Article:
Edward Thomas McCaffrey, Jr. is an American football coach and former wide receiver who played in the National Football League (NFL) for thirteen seasons. McCaffrey played college football for Stanford University and earned first-team All-American honors. The New York Giants chose him in the third round of the 1991 NFL Draft. He also played for the San Francisco 49ers and Denver Broncos. He served as the head coach of the Northern Colorado Bears football team from 2020–2022.
Richard Scott Proehl is a former American football wide receiver in the National Football League. Proehl played 17 seasons with the Phoenix/Arizona Cardinals, Seattle Seahawks, Chicago Bears, St. Louis Rams, Carolina Panthers, and Indianapolis Colts. He played in four Super Bowls and won two: Super Bowl XXXIV with the Rams and Super Bowl XLI with the Colts. He is remembered as a member of "The Greatest Show on Turf".
Emery Matthew Moorehead is a former American football tight end and wide receiver in the National Football League for the New York Giants, Denver Broncos, and the Chicago Bears. He won a Super Bowl ring as the starting tight end and a member of the 1985 Chicago Bears. Moorehead played college football at the University of Colorado at Boulder where he played running back his first two seasons before converting to wide receiver as a junior. He captained the 1976 Big 8 champion Buffalos and finished his college career with 231 rushing yards, 40 receptions for 751 yards, and six touchdowns. Moorehead was drafted in the sixth round of the 1977 NFL Draft.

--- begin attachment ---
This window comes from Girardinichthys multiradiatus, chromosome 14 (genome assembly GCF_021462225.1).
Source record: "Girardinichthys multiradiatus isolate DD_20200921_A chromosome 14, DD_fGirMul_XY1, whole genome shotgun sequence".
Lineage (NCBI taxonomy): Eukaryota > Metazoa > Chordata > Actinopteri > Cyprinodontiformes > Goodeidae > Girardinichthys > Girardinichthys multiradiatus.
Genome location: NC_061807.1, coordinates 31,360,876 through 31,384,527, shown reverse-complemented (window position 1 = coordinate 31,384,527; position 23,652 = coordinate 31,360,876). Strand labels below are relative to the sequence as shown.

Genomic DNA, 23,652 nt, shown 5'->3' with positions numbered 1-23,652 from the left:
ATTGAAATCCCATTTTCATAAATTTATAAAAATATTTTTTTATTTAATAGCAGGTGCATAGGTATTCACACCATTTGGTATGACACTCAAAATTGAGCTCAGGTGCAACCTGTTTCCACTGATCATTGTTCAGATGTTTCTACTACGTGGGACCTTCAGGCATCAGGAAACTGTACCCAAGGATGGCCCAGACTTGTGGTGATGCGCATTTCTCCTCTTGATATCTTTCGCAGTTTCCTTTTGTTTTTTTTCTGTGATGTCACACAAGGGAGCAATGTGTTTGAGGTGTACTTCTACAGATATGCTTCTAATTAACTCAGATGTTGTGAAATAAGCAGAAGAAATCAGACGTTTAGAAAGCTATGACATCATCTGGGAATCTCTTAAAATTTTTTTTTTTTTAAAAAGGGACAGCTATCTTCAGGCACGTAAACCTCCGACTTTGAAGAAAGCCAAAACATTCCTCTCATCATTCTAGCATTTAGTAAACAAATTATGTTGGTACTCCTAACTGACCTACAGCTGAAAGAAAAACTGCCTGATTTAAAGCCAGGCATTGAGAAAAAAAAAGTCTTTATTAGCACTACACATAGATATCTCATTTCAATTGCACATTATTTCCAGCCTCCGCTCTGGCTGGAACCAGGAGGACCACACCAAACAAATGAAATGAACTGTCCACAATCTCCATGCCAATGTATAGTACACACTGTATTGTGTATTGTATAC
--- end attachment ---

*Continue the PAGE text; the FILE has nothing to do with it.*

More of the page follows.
Eugene Keefe Robinson is an American football safety who played in the National Football League for 16 seasons, primarily with the Seattle Seahawks. He played college football at Colgate and was signed by Seattle in 1985 as an undrafted free agent. During his eleven seasons on the Seahawks, Robinson was named to two Pro Bowls and led the league in interceptions in 1993. He played his next two seasons with the Green Bay Packers, reaching the Super Bowl in both years and winning Super Bowl XXXI over the New England Patriots. Robinson's following two seasons were as a member of the Atlanta Falcons, where he earned a third Pro Bowl selection and third consecutive Super Bowl appearance in 1998. He played his final season with the Carolina Panthers before retiring in 2000.